There was an exchange recently on the adoptive forum I frequent that reminded me of many others that have occurred on this forum, usually around subjects of race. Here's what happened: Person A, who is white, posted a question using language that was less than inclusive. Person B, who also happens to be white, politely pointed out that the language was not inclusive. Person C, also white, rushed in to defend A, arguing that she didn't mean anything negative by her language and should be given the benefit of the doubt. Heated discussion between B and C ensued. Meanwhile, A, who apparently did not feel that she needed to be defended, thanked B for pointing out her how her language could be read and apologized.

This notion of intention often comes up in discussions of racism--particularly the idea that the intention behind an utterance justifies or excuses any offense it has caused--and it drives me nuts. So I started a new thread, titled "Words & Intentions," and this is what I wrote:

This conversation feels familiar. One person will say something to the effect of "I find xxx language offensive" and another will say "yes, but we should really give the benefit of the doubt to the person who said xxx, because that person did not intend any offense." I'm a little weary of this conversation, to be honest. And I think the "give benefit of the doubt" argument is problematic, in that it seeks to protect the speaker. I'd argue that it is the person HEARING the language and feeling excluded/offended/etc by it who should be the person we rush to protect.

I've said it before and I'll say it again: in conversations about race, what people hear is the language, NOT the intention. And intention, no matter how good, does not compensate for language that hurts or excludes, EVEN IF the speaker did not mean to hurt or exclude.We all need to think carefully about what we say, own what we say, and take responsibility if we misspeak. And by "take responsibility," all I mean is to briefly acknowledge, clarify, and/or apologize. This is not about punishment; it is not about shame. It is about responsibility. And it does not have to be a big deal.

By being responsible and thoughtful about our language, and responding appropriately when others feel hurt or excluded by it, we ensure that this remains a community that is inclusive and comfortable for all of us. If we can't create such a community here, we can hardly expect the world to create one for our children, now can we?

I received many lovely responses. I also received a number of responses that were extremely frustrating, if not particularly original, and almost all of them, sadly, from the same person. Can you guess who? Yes, indeed, it was Person C.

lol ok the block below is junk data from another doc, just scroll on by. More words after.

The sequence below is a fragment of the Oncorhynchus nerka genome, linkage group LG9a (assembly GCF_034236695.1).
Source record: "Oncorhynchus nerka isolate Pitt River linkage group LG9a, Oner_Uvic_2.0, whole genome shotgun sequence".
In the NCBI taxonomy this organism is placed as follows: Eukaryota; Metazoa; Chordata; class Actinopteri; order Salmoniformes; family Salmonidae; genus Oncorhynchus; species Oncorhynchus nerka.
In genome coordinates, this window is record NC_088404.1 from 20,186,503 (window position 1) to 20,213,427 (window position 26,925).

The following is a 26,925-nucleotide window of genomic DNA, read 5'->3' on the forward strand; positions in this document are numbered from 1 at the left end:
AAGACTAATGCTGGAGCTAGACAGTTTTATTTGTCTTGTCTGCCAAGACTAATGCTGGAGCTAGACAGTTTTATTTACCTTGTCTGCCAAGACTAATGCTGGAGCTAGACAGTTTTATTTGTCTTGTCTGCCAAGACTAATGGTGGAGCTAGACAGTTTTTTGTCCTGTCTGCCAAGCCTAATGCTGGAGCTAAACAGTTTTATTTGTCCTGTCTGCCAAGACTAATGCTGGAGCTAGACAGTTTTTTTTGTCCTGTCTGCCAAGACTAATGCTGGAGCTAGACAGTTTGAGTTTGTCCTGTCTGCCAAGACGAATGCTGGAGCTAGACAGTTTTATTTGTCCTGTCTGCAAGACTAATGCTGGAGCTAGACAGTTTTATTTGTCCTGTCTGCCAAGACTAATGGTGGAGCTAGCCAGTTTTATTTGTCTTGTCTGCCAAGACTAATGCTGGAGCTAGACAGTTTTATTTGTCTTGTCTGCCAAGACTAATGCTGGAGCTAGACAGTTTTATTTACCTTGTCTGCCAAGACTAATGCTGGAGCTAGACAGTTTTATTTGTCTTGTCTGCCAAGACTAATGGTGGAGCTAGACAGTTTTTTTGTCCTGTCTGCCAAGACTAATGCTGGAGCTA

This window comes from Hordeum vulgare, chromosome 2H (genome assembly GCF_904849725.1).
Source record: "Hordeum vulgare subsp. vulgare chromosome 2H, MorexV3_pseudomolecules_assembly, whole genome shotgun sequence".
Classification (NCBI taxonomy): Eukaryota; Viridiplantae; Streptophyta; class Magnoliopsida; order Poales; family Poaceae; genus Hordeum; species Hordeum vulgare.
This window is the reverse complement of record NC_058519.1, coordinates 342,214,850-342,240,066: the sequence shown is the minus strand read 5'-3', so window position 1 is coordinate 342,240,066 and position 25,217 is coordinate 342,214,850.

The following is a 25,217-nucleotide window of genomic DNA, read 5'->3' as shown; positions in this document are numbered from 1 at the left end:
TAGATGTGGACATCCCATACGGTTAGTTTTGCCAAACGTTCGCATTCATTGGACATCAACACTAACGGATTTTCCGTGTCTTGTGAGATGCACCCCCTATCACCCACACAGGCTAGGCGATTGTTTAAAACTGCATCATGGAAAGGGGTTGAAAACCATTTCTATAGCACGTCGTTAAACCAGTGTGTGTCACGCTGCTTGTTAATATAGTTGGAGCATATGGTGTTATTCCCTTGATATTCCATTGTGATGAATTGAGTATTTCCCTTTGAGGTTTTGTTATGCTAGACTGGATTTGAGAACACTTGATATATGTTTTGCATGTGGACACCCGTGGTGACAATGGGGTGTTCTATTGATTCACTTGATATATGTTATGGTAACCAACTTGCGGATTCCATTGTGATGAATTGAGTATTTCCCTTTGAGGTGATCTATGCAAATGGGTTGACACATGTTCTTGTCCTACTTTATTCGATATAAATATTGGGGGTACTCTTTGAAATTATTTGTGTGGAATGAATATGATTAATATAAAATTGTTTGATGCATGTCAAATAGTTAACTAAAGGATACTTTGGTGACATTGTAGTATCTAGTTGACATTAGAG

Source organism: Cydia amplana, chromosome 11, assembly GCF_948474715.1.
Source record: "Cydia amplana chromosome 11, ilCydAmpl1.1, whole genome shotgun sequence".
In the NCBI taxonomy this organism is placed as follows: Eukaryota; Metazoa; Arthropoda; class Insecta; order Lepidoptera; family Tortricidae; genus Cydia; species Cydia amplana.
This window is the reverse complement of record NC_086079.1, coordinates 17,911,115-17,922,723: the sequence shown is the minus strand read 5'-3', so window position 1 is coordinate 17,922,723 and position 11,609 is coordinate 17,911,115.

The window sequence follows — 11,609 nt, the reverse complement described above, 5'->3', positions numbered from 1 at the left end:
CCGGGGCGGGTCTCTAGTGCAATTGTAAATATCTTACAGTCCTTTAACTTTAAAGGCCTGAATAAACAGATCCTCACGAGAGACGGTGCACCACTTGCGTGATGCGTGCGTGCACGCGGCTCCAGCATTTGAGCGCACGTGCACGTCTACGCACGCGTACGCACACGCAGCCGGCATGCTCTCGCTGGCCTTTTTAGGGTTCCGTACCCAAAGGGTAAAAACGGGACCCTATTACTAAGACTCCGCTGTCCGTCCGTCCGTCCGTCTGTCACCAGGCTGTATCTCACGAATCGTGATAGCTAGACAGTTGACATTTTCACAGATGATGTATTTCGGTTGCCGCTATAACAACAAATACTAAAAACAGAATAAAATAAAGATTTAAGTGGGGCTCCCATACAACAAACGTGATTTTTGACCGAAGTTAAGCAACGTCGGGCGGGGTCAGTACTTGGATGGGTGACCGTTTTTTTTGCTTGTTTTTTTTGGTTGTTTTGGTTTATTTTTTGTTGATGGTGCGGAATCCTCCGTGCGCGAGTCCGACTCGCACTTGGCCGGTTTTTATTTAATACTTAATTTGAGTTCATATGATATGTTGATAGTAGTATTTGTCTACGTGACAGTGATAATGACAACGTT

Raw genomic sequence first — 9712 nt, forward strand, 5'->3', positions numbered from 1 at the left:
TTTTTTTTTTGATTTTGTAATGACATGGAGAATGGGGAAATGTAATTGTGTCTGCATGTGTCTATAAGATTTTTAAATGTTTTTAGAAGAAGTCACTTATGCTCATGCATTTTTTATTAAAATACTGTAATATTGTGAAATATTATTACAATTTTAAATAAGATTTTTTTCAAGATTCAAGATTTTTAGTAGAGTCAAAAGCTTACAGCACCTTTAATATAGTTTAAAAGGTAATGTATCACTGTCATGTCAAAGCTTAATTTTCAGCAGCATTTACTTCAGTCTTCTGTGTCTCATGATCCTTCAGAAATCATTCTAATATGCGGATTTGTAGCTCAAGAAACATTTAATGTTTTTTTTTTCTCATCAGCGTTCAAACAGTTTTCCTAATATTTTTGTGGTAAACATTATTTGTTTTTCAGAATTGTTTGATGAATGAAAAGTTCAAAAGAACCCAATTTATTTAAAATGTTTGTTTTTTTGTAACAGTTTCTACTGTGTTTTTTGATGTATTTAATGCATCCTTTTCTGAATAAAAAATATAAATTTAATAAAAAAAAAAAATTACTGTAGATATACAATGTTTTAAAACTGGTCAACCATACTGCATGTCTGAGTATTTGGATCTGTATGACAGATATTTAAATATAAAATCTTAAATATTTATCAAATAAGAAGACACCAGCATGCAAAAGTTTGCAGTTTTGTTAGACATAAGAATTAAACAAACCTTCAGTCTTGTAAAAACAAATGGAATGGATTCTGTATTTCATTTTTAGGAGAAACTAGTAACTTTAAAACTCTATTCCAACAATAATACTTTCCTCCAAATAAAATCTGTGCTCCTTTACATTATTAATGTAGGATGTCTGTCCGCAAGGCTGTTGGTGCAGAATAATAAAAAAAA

And like the original conversation, C's arguments were familiar. There was, for example, much handwringing over how considering inclusiveness in language would deter dialogue: that people wouldn't post for fear of being judged, and what about the poor people who are in a hurry and don't have time to parse their language. Then there was more handwringing over not quashing free speech, blah, blah, blah. And much, much more, some of it truly head-scratching in its illogic that had the appearance of logic...

I was truly baffled by C's response, even though it's a species of response I've seen before. Nowhere did I suggest that people censor their speech. Nowhere did I suggest that people who failed to use inclusive language would be judged, or pilloried, or assumed to be racist. What, exactly, is so threatening about inclusive language? Why the protest?

At one point, I challenged him, writing "This argument sounds alot like an argument the privileged might make to avoid acknowledging their privilege."

But is that it? Or was C's response all about B's race? Could C not understand that a white person could object to language that didn't specifically exclude her but might exclude others? Would the conversation have been different if B was black?

In the end, I'm most puzzled by C's resistance and apparent sense that something is being threatened. But what? What exactly is at stake here?

Tuesday, May 5, 2009

The Western take on Africa

Watch this satirical take on Western representations of Africa. It's only about 3 minutes and very, very smart. Thanks to What Tami Said for making me aware of this video.

Question: What do you make of the little girl who is sometimes there and sometimes not?